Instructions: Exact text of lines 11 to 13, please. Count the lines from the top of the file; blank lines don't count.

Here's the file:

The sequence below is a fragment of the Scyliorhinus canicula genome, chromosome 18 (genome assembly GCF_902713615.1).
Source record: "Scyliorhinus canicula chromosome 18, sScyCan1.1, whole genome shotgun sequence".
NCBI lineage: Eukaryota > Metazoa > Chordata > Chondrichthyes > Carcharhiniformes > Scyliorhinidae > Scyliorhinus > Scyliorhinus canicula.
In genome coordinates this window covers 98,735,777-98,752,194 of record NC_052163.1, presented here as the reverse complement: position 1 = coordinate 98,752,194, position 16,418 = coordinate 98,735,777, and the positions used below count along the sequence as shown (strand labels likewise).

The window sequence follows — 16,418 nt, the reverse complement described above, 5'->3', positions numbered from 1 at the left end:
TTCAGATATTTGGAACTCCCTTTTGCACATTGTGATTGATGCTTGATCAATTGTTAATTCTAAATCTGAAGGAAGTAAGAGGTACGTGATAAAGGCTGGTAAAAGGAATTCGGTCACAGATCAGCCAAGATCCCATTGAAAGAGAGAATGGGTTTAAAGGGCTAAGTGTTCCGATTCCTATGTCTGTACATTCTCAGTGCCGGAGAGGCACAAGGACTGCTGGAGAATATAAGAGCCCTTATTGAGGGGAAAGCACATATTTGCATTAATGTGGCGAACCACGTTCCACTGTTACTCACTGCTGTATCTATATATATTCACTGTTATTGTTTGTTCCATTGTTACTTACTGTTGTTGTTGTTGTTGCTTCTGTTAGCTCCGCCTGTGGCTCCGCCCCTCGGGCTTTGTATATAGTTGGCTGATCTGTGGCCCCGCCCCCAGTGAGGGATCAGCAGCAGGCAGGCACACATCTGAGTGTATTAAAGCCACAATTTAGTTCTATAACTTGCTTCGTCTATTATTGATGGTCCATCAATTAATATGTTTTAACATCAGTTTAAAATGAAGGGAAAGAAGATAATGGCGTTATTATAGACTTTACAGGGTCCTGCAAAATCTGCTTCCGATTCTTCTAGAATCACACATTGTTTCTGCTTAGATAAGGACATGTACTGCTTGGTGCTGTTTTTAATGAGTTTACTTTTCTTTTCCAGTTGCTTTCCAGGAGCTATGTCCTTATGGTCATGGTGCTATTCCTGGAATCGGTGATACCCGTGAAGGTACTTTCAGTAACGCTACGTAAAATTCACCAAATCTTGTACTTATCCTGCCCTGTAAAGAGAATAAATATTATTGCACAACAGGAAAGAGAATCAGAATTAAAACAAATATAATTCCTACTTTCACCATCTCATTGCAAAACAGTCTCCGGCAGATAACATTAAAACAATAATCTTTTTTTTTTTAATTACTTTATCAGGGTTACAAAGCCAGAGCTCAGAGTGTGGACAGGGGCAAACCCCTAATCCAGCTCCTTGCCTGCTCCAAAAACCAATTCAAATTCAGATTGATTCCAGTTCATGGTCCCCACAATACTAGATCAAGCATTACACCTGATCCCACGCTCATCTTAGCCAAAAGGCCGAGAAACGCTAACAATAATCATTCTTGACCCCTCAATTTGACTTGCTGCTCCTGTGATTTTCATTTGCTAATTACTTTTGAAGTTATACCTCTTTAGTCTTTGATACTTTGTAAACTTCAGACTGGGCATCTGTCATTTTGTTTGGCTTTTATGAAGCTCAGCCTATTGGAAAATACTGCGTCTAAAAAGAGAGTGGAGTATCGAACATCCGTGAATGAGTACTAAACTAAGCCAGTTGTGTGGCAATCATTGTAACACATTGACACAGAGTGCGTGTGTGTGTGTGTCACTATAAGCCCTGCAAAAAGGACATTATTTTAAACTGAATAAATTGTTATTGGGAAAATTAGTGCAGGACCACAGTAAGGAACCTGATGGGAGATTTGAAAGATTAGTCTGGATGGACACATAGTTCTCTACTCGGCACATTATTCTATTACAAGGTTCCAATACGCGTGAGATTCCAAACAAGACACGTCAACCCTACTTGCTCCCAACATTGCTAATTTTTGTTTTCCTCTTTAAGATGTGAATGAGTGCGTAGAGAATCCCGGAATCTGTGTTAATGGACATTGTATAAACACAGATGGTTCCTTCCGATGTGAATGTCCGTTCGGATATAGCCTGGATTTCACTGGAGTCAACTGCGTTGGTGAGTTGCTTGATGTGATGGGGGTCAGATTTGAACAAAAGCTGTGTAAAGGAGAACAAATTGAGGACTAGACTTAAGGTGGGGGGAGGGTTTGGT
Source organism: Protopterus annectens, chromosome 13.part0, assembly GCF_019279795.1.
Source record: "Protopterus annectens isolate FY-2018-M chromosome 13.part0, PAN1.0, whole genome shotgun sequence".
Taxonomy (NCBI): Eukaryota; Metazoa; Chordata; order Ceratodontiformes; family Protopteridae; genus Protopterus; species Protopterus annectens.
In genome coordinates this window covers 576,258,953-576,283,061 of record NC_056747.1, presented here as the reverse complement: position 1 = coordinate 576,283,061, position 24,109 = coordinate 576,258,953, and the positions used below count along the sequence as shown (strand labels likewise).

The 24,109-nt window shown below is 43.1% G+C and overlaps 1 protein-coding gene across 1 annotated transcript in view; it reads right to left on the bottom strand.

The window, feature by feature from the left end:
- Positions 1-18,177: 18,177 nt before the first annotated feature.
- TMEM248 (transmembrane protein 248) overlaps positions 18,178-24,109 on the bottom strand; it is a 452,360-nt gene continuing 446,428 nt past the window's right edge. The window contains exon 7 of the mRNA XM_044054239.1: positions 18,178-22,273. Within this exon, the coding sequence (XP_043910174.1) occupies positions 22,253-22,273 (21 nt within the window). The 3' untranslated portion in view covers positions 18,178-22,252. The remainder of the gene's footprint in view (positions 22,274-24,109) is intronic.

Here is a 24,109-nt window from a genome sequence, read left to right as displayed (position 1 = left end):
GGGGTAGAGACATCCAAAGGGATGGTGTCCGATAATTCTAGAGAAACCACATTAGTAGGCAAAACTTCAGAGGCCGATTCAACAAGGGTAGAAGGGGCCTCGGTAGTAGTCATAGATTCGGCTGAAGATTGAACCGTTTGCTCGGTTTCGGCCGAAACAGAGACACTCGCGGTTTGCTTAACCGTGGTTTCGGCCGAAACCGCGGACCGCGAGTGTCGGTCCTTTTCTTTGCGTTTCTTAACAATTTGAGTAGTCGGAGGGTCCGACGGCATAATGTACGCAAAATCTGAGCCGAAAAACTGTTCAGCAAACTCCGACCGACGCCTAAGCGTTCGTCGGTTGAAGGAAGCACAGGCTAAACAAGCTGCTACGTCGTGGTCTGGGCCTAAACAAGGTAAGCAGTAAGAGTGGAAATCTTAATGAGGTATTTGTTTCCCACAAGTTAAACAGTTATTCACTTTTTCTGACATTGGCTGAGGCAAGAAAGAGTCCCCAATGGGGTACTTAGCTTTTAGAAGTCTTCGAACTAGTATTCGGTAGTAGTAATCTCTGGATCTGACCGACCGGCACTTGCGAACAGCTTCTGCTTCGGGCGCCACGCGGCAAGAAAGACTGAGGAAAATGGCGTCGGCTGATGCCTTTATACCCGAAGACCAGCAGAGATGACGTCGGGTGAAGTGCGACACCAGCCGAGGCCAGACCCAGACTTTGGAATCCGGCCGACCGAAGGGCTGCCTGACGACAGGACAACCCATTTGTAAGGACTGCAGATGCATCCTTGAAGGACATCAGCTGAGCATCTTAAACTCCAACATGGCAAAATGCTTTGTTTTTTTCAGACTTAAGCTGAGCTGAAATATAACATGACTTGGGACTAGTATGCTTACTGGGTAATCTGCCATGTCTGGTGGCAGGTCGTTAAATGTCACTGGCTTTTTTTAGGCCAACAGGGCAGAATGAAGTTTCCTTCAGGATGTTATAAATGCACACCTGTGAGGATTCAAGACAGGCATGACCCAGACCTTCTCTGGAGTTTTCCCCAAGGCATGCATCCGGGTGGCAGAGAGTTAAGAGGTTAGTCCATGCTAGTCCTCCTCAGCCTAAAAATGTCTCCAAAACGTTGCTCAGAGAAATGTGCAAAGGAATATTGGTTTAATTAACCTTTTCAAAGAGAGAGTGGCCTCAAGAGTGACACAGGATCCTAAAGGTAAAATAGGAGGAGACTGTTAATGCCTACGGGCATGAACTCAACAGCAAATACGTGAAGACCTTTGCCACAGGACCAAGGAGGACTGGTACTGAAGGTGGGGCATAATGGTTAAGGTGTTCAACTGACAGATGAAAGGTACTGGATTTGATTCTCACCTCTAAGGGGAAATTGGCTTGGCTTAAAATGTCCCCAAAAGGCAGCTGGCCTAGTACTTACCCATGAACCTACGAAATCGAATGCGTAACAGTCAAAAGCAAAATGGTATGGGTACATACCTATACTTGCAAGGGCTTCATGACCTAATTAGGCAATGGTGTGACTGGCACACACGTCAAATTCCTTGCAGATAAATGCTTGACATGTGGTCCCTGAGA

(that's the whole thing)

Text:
The 24,109-nt window shown below is 43.1% G+C and overlaps 1 protein-coding gene across 1 annotated transcript in view; it reads right to left on the bottom strand.

The window, feature by feature from the left end:
- Positions 1-18,177: 18,177 nt before the first annotated feature.